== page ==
They suggested that traditional boats be used for cruising inside the Sundarbans and those with machine-driven ones be discouraged, and the tourists return within the daylight hours as lights at night disturb the animals. The machine-driven boats also dump used burnt oil into the rivers or the canals, which causes harm to fish and dolphins.
Local residents urged people to bring their trash back, as the rubbish thrown into the forest would soon become unmanageable.
A set of regulations were drawn up in 2014 to bring down the number as well as control the flow of visitors. Prior permission from the Forest Department was a prerequisite. There was a bar on the use of loudspeakers and the visitors were told not to throw litter on the ground or on water.
The water vessels were to have environmentally-aware guides. Not over 150 persons could be on a water vessel at daytime and not more than 75 persons at night. Generators were to be switched off by 10pm. But these rules have been thrown to the winds.
An old sareng said, the tourist vessels generally abide by the rules but the "seasonal businessmen" flout those. Students, who are supposed to be environmentally aware, also do not obey the rules, he said.
Another study of soil and water and satellite imagery has shown that the largest mangrove forest in the world will be without the Sundari trees - that gave the Sundarbans the name - by 2050. The Sundari is the mangrove forest's most valuable timber species with good carbon absorption capacity.
The study said most of the rivers, tributaries and distributaries that flow through the Sundarbans originate from the Ganges (Padma). The construction of Ganges Barrage at Farakka has led to increased salinity. As a result the number of Sundari trees, which depend on sweet water, has decreased.
The number of Keora, Baen, Gewa and Goran trees, which are mostly used as firewood and can withstand saline water are increasing, but their ability to absorb carbon and produce oxygen is less than Sundari trees.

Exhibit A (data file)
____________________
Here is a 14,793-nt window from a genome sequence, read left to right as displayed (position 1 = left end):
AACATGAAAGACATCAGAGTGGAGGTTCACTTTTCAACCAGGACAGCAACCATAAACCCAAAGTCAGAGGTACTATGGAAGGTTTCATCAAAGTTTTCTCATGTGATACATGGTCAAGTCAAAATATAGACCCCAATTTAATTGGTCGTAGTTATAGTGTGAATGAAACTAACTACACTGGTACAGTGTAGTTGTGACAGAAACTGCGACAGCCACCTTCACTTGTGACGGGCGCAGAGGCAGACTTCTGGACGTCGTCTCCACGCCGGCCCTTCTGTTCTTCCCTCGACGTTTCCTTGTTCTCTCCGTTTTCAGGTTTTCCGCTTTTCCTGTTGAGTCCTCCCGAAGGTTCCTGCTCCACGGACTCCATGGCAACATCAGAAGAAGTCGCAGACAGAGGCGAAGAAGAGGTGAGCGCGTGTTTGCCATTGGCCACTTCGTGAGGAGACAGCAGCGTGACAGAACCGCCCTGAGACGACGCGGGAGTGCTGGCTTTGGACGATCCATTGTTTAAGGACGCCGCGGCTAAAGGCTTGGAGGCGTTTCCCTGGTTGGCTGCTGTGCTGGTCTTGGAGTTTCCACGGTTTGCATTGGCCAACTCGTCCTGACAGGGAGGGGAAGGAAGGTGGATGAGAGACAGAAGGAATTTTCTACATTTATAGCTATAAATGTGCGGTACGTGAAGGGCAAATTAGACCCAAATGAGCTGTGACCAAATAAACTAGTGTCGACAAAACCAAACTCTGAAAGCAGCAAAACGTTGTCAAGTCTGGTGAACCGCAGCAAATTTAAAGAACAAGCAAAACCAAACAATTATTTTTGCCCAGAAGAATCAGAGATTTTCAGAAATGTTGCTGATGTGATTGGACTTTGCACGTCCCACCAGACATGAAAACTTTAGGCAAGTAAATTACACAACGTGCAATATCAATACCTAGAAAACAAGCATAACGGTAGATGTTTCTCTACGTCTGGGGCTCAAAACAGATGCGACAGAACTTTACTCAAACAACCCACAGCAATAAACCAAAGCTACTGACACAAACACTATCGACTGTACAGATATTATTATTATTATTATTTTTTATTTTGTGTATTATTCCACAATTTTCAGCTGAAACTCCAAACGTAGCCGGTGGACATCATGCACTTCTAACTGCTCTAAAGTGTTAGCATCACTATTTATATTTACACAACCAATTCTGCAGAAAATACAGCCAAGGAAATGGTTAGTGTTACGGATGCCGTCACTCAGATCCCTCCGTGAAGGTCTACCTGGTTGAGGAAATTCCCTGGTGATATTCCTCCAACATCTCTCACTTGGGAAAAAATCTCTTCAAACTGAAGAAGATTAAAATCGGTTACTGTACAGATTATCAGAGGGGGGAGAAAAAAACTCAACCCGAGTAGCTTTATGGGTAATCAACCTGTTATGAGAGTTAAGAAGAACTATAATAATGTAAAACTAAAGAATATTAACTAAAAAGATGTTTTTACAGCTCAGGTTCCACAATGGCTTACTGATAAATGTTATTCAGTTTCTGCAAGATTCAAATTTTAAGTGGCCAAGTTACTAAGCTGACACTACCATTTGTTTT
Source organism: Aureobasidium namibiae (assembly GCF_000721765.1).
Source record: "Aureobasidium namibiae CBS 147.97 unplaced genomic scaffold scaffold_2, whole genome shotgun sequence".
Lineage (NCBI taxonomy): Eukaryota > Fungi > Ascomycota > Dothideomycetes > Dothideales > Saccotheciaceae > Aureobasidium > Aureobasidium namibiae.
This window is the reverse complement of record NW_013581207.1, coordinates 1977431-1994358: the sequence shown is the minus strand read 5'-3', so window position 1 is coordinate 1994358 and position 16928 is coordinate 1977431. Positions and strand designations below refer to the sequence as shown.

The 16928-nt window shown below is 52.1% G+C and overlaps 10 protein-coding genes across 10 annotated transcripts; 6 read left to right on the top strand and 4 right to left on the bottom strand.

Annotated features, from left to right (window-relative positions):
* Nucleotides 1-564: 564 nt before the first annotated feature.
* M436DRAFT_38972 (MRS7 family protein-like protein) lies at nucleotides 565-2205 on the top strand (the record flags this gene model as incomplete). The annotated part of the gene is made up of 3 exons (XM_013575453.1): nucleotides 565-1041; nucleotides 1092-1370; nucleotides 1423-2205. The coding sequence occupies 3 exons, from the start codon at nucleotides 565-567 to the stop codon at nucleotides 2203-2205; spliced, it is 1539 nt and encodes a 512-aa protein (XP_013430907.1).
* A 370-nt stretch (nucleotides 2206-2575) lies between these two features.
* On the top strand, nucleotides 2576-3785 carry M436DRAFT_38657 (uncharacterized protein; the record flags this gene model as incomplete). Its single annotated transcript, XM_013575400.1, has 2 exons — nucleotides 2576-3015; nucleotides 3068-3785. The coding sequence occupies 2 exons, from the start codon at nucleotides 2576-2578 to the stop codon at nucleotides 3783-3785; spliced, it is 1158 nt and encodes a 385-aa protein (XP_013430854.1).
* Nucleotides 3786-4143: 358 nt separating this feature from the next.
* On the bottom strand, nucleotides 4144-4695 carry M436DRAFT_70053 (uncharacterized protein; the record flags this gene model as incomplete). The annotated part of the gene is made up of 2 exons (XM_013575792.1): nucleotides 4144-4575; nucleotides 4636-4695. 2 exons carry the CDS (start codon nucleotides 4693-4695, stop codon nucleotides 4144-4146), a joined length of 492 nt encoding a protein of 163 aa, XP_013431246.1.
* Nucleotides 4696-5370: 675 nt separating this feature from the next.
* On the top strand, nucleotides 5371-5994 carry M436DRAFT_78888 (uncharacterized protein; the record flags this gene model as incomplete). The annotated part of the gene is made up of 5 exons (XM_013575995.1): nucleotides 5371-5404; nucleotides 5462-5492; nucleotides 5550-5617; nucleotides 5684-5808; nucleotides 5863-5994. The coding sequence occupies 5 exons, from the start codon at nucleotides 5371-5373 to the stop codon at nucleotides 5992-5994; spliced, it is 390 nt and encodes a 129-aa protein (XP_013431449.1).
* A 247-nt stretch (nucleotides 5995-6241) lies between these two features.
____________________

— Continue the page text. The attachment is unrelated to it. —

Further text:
The reports feared that sweet water fish species found in the rivers and canals of the Sundarbans will also be lost as a result of this increased salinity. The number of sweet water fish earlier was six times than that of fish of brackish water - where sweet and saline water mix.
The environmentalists also expressed concern over the request to the government by a cellphone operator to set up towers inside the Sundarbans. They pointed out that the waves transmitted from one tower to another, though inaudible to human beings, would hamper the movement of animals within the forest. The animals emit their own signals to move from one place to another. "Simply put they would lose sense of direction," they added.
"The Sundarbans is the largest mangrove forest and sanctuary for a number of the world's most endangered species. The forest has the largest single population of Royal Bengal Tigers in the world. But this unique ecosystem is under threat. We have to act now. We can save the Sunderbans - not just for us, but for generations to come," appealed environmentalists.
Voluntourism is a growing international phenomenon and a key market segment for emerging destinations. This is what should be practiced here, travel and tourism insiders opined, adding, people who are environmentally aware and care about ecology should only be allowed.